4 Common Retail Security Threats (and How to Stop Them)

4 Common Retail Security Threats (and How to Stop Them)

The retail industry has always been a favorite target of cyber criminals. We all remember major data breaches like those that affected Target, TJX, and Home Depot — but the truth is that retail cybersecurity threats have been a daily concern of retailers for a long time.

Point of Sale (POS) system hacks, payment card skimmers, and denial of service attacks have historically been among the most problematic retail security threats across the industry. Thankfully, technological advancements like the rise of EMV chip cards have reduced the significance of some of these attack vectors.

Cyber criminals are continuing to innovate and evolve their methods. As old avenues get blocked, new tunnels appear. These emerging retail security threats have the ability to create outages and data breaches big and small.

1. Refund Fraud

Refund fraud is a digital evolution of an old physical scam and was one of the major retail security threat vectors faced during the 2017 peak retail season.

Here’s a basic version of how it works:

  1. A criminal generates a fake receipt, then dupes the retailer into providing a refund for goods that were never purchased.
  2. Alternatively, they might purchase an item online, claim it never arrived, and request a refund.
  3. Finally, they might purchase an item using stolen payment card information, then request that a refund be processed to a different credit card.

Generating these false receipts can be big business on the dark web. For less than $20 USD, you too could buy a forged receipt that could be used to defraud your favorite retailer. According to Booz Allen Hamilton, these dark web “storefronts” don’t typically try to mask their activities, and therefore don’t stay open for very long. But as soon as one shuts down, another one pops up, making refund fraud a continued retail security threat.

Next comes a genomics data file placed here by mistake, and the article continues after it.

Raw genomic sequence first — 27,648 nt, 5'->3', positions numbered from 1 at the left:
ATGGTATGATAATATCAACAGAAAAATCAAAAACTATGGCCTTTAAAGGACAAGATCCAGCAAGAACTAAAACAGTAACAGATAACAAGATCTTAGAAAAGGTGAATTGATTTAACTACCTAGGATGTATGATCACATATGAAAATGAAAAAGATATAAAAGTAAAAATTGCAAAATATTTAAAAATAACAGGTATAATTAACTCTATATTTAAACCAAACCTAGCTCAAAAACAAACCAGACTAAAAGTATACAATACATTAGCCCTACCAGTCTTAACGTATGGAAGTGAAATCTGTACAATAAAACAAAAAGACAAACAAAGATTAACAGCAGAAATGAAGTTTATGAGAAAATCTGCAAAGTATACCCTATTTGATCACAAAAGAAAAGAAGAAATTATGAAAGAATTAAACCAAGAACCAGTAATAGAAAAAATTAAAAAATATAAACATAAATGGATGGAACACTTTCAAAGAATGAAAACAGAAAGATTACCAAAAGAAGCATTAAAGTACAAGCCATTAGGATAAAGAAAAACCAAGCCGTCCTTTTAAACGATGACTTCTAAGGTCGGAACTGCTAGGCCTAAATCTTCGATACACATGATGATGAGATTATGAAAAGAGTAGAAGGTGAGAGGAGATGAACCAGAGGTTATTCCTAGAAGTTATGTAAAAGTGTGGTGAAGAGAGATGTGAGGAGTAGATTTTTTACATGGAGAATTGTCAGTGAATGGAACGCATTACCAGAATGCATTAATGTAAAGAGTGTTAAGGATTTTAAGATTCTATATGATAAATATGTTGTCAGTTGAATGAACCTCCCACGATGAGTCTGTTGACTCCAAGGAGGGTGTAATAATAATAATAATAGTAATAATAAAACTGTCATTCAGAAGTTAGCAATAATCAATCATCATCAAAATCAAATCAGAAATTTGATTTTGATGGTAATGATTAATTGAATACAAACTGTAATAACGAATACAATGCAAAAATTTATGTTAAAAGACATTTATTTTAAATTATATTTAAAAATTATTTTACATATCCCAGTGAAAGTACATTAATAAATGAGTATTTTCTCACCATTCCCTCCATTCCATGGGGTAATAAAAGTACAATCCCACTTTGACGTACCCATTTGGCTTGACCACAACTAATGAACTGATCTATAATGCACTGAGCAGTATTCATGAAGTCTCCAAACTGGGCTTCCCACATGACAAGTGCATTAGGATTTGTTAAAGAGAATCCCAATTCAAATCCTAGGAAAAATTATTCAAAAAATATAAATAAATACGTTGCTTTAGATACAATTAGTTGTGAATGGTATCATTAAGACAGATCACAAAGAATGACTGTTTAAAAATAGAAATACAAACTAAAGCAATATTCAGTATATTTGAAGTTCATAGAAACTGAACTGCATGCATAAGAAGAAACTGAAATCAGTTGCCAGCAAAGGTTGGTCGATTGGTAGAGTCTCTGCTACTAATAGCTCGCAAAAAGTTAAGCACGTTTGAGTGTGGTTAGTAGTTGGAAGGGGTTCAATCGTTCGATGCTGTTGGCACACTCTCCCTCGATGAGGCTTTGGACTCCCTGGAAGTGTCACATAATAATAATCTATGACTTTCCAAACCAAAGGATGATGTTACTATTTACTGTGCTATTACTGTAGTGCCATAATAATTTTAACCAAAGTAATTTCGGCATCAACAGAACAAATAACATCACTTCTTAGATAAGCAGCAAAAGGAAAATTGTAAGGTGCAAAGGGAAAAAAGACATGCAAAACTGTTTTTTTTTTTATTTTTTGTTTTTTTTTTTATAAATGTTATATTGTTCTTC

Understanding the current refund fraud landscape can help retailers identify suspicious “customers.” For example, some refund frauds occur via phone support. By training call center reps to be more attuned to the signs of refund fraud, retailers may be able to curb its effects.

2. IOT Vulnerabilities

The internet of things was one of the greatest innovation frontiers for brick and mortar retailers that use IoT devices for merchandise tracking, predictive equipment maintenance, and foot traffic analysis.

However, all of these connected devices represent possible retail security threat points of entry for cyber criminals. As the cybersecurity industry and government regulators work to keep up with the many different use-cases for IoT devices, retailers need to weigh the costs and benefits associated with being on the leading edge of connected device usage.

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3. Gift Card Hacking

In 2015, a cybersecurity researcher revealed a critical retail security threat in many retailers’ gift card systems that would allow hackers to steal funds right out of the balances of unsuspecting recipients.

Here were the basics: The hacker collects some unloaded gift cards from a retail store. They identify the pattern in the cards’ identification numbers. In many cases, the number of variable digits in these cards will be extremely small. Then the hacker uses the retailer’s own balance-checking website and brute forces number combinations until one with value appears. They can then use this card to make an online purchase.

4. Supply Chain Attacks

From the factory to the customer’s front door, technological improvements to the retail supply chain have made shopping faster and more convenient. However, the increased connectivity between a retailer and its many vendors also increases the risk of a data breach.

There is a long history of hackers breaking into third-party companies in order to access the first party’s treasure trove of data. Two of the largest retail security breaches in history (Target and Home Depot) were both the result of third-party attacks.

In addition to the threat of data breach, retailers must also be concerned with major business interruptions caused by outages at their suppliers. As we’ve seen before, a hack of one shipping or transportation company can cause major logistics headaches, especially during peak season.

In order to protect themselves from the supply chain side of retail security threats, retailers need to gain an accurate, continuous view of their third parties’ cybersecurity performance. Luckily, tools like Bitsight Security Ratings have made this easier than ever for retail companies to manage cyber risk.